not in Primary anymore

belated women and the LDS church conference notes


By Hannah Wheelwright

Back in August, the Church History Department helped sponsor the first ever Women and the LDS Church conference. I was lucky to be able to attend by carpooling up to Salt Lake from Provo with other Women’s Studies minors from BYU, and we had a blast. My delay in writing up my comments about it does not at all reflect on my actual opinion of the conference- I thought it was a great first step in trying to better understand LDS women. I’ll share with you my notes. Please keep in mind that this is all from my memory and jotted down notes, so nothing is a verbatim quote and could be written down incorrectly. You can listen to all four panels yourself here.

The overlying topic of the conference was agency. I didn’t take notes about Laurel Thatcher Ulrich’s plenary address on Friday night, but it was excellent. She spoke on the importance of recording personal stories. I personally wrote in my journal every night from the night before my freshman year of high school up until about the end of my freshman year in college, but have since only written sporadically, about once every week or two. I have always loved keeping a journal because I find myself hilarious when I bluntly express my thoughts without trying to censor myself and sound intelligent and then later read what I wrote. Also when I draw pictures as I am half asleep, those are really funny too. I often address my journal entries to my future children (“Kids, don’t ever do what I did today. It sucked. Do you kids still use that phrase, ‘it sucked’? Or do you have way cooler slang? How awesome are your rocketships? I’m so jealous”) so it keeps things interesting for me.


The first panel on Saturday morning was about women’s agency from a historical perspective. The panel (Susanna Morill, Quincy Newell, Kate Holbrook, and moderator Laurel Thatcher Ulrich) consisted of female historians who had recently published papers or were more knowledgeable about certain women in LDS history.

The first panelist to present, Susanna Morrill, talked about Eliza R. Snow and Emmeline B. Wells. The most interesting thing that stuck out to me in her remarks was her emphasis that those early sisters were not trying to make up doctrine (though they did take many steps that we would consider bold and not appropriate for women outside of the power structure of the church to take), but were instead just filling in gaps with their own personal prophetic revelation.

Kate Holbrook spoke next about Sister Aurelia Rogers, who founded the Primary organization. I am not a historian and would encourage you to look up the exact story, but basically Sister Rogers saw that the youth of the church, particularly the boys, were becoming such rapscallions that she decided to do something about it. After some hard work, lots of prayer and receiving revelation, and talking with church leaders, the specifics of which I cannot recall, the Primary organization was born- all because this sister saw a need and pushed a solution. She felt like she could act on her own revelation. She also believed that Zion should be built by both men and women; and also, there were male presidents of Primary! I have written in my notes, “Unliberated women still exercise agency, and women in the Church often saw the Church as a key to emancipation.” There was this idea that women had unmediated access to God’s will, and thus Sister Rogers had credibility in her promoting the solution of the Primary organization. My absolute favorite quote from Sister Rogers that I don’t have a copyright on but want to state now that I think it would make a FABULOUS (to borrow a word from Laurel Thatcher Ulrich) book title: “A fire seemed to burn within me.”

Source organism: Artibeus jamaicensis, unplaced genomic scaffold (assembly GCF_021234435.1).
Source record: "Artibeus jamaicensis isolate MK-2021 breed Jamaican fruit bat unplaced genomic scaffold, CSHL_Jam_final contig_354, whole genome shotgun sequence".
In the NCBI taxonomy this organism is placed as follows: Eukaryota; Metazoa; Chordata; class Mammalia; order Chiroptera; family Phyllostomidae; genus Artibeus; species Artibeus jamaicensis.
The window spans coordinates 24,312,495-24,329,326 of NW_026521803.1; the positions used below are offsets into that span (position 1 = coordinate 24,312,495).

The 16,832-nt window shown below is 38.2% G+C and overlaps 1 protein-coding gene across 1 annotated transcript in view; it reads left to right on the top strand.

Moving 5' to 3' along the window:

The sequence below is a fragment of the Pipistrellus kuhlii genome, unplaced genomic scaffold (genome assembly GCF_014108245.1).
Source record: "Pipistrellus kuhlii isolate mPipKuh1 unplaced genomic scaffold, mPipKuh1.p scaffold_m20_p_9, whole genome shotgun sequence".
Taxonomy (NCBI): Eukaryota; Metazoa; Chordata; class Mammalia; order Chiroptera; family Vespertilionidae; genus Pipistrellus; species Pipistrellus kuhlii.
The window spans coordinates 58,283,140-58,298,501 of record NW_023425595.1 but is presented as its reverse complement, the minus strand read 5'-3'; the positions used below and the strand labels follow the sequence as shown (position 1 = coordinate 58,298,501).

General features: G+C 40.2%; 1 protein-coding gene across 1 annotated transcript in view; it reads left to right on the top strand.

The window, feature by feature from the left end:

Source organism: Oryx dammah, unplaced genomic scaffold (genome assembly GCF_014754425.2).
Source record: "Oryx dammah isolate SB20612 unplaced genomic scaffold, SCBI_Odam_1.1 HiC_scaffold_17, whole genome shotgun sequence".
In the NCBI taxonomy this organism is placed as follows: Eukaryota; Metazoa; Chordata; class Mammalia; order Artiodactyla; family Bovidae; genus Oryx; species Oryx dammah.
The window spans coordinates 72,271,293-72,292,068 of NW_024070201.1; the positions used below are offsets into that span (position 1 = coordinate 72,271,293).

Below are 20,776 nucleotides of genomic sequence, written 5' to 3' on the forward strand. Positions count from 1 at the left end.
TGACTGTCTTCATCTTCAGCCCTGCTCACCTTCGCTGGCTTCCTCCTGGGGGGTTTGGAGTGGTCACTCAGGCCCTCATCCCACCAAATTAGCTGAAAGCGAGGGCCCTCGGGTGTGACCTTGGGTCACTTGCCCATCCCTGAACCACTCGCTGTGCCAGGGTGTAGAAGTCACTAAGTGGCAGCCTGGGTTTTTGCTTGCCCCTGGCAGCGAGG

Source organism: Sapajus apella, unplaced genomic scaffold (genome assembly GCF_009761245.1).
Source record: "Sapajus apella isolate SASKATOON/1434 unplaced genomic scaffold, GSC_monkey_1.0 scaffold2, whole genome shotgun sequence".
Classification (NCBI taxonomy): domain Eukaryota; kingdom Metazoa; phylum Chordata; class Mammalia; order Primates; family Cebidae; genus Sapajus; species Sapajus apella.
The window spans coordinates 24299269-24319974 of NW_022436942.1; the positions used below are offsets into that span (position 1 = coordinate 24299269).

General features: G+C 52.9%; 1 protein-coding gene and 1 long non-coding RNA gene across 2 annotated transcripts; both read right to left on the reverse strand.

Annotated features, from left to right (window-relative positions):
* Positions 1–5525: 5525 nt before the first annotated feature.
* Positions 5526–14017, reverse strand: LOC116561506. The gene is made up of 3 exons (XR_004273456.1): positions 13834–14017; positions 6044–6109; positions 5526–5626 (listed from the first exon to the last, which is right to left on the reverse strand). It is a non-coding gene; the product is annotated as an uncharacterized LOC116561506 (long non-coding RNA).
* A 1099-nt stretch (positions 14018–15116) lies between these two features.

The last panelist, Quincy Newell, talked about Jane James, who was a black woman who lived at the time of Joseph Smith. She was refused temple ordinances due to her race, but still praised and sustained the leaders who denied her exaltation. This blows my mind and makes my qualms about inequalities in the LDS Church seem insignificant. She helped force the church to formulate racial policy instead of it just deciding things on a case by case basis- previously, it had depended on the consent of church leaders. I circled this many times in my notes, and jotted down the questions- “Why don’t we let everyone in the temples? If God will choose what ordinances to accept, why not allow everyone the opportunity?” She also spoke about how masculinity was perceived- since masculinity in Mormon culture depends on holding the priesthood and black men could not hold the priesthood, it had profound effects on black Mormons and their families.


The second panel was interesting for several reasons. It covered women’s agency from a contemporary perspective, and at first I thought the panelists were such a random grouping that I wondered how they would be as cohesive as the first panel. They did not end up being cohesive at all in my opinion, but that was part of why they were so interesting. Aimee Evans Hickman from the Exponent II moderated this panel.

The first panelist was David Campbell. He shared a lot of really interesting statistics from studies he’s been doing about religiosity (I am shocked that is actually a word; I thought it would have a squiggly line under it. Whoa squiggly is a word too. Crazy). Some stats I found particularly interesting- women are more likely to say that members of the LDS Church should seek revelation instead of obeying General Authorities without question, and also that members should interpret the Sabbath day ritual individualistically. Mormons make the least religious bridges between faiths except for black Protestants and Latino Catholics. 74% of Mormon men agree with traditional gender roles, as opposed to 32% of non-Mormon men.